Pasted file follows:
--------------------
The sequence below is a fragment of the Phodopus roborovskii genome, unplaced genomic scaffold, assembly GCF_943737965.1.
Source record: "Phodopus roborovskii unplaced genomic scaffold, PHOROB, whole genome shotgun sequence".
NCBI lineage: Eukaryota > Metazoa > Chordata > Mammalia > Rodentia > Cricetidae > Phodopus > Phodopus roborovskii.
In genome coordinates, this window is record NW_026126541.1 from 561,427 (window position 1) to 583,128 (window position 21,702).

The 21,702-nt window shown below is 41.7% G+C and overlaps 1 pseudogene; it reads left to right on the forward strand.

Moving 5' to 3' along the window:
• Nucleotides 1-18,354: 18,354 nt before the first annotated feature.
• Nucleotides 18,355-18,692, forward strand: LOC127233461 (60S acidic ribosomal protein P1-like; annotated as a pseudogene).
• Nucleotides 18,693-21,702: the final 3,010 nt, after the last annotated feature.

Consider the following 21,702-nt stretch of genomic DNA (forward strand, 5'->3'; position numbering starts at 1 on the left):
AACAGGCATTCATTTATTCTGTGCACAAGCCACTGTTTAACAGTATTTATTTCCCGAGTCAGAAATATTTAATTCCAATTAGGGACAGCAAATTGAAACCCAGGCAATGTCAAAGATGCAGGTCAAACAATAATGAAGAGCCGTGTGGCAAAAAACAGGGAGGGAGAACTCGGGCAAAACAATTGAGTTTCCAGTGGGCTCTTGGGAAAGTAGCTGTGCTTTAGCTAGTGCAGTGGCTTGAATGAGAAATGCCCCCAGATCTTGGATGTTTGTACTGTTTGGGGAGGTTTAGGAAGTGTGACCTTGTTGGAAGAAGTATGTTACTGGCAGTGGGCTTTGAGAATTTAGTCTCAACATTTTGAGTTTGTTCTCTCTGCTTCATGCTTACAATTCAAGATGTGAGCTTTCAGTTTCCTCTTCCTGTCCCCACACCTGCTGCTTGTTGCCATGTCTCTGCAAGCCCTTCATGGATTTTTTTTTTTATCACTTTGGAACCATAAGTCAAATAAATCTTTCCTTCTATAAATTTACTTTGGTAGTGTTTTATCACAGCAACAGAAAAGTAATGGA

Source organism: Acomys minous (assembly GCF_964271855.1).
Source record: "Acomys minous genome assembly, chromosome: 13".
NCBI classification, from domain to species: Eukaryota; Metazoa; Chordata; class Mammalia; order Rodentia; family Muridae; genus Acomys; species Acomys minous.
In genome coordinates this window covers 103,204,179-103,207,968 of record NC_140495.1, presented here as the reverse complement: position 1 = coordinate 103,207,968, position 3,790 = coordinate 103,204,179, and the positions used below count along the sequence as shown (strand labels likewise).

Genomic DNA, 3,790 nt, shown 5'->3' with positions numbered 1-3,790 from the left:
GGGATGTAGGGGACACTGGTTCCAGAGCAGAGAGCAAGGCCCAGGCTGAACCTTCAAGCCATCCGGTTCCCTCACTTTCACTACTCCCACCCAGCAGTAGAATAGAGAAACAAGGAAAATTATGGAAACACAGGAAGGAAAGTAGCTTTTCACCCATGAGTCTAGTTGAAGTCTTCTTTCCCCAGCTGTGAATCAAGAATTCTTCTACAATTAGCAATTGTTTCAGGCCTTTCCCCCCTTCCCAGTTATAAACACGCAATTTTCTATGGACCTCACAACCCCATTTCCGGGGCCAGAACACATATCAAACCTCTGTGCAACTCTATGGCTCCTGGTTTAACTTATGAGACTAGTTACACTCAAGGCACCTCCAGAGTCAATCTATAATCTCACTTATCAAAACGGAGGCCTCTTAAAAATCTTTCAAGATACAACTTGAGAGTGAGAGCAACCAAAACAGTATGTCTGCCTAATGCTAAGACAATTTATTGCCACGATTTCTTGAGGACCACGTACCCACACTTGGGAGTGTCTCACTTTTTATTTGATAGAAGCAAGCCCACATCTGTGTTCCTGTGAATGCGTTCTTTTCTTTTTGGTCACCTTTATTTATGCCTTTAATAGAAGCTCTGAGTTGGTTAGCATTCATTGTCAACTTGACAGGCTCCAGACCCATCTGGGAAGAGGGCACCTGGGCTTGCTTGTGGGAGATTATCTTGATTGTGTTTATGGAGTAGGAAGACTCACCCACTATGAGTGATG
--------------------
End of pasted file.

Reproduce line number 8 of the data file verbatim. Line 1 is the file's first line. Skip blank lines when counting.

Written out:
• Nucleotides 18,355-18,692, forward strand: LOC127233461 (60S acidic ribosomal protein P1-like; annotated as a pseudogene).